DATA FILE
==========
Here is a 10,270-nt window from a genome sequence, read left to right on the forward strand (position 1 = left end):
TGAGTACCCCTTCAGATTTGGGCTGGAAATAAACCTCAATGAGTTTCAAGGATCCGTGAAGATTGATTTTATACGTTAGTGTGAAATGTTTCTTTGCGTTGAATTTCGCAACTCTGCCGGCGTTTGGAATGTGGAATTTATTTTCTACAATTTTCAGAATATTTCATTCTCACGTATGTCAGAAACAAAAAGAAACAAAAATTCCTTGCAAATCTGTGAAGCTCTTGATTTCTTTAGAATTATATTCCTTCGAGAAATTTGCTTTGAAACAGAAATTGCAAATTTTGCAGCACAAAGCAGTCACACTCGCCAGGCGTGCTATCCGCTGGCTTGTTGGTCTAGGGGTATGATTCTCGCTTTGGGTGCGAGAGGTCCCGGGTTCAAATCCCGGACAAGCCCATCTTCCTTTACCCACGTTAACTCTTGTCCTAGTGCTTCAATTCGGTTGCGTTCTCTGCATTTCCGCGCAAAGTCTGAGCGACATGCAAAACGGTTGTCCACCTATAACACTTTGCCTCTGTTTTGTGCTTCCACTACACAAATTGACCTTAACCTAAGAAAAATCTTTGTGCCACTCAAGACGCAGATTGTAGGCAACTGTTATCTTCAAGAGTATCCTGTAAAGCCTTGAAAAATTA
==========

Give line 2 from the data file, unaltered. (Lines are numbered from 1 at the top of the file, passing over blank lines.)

TGAGTACCCCTTCAGATTTGGGCTGGAAATAAACCTCAATGAGTTTCAAGGATCCGTGAAGATTGATTTTATACGTTAGTGTGAAATGTTTCTTTGCGTTGAATTTCGCAACTCTGCCGGCGTTTGGAATGTGGAATTTATTTTCTACAATTTTCAGAATATTTCATTCTCACGTATGTCAGAAACAAAAAGAAACAAAAATTCCTTGCAAATCTGTGAAGCTCTTGATTTCTTTAGAATTATATTCCTTCGAGAAATTTGCTTTGAAACAGAAATTGCAAATTTTGCAGCACAAAGCAGTCACACTCGCCAGGCGTGCTATCCGCTGGCTTGTTGGTCTAGGGGTATGATTCTCGCTTTGGGTGCGAGAGGTCCCGGGTTCAAATCCCGGACAAGCCCATCTTCCTTTACCCACGTTAACTCTTGTCCTAGTGCTTCAATTCGGTTGCGTTCTCTGCATTTCCGCGCAAAGTCTGAGCGACATGCAAAACGGTTGTCCACCTATAACACTTTGCCTCTGTTTTGTGCTTCCACTACACAAATTGACCTTAACCTAAGAAAAATCTTTGTGCCACTCAAGACGCAGATTGTAGGCAACTGTTATCTTCAAGAGTATCCTGTAAAGCCTTGAAAAATTA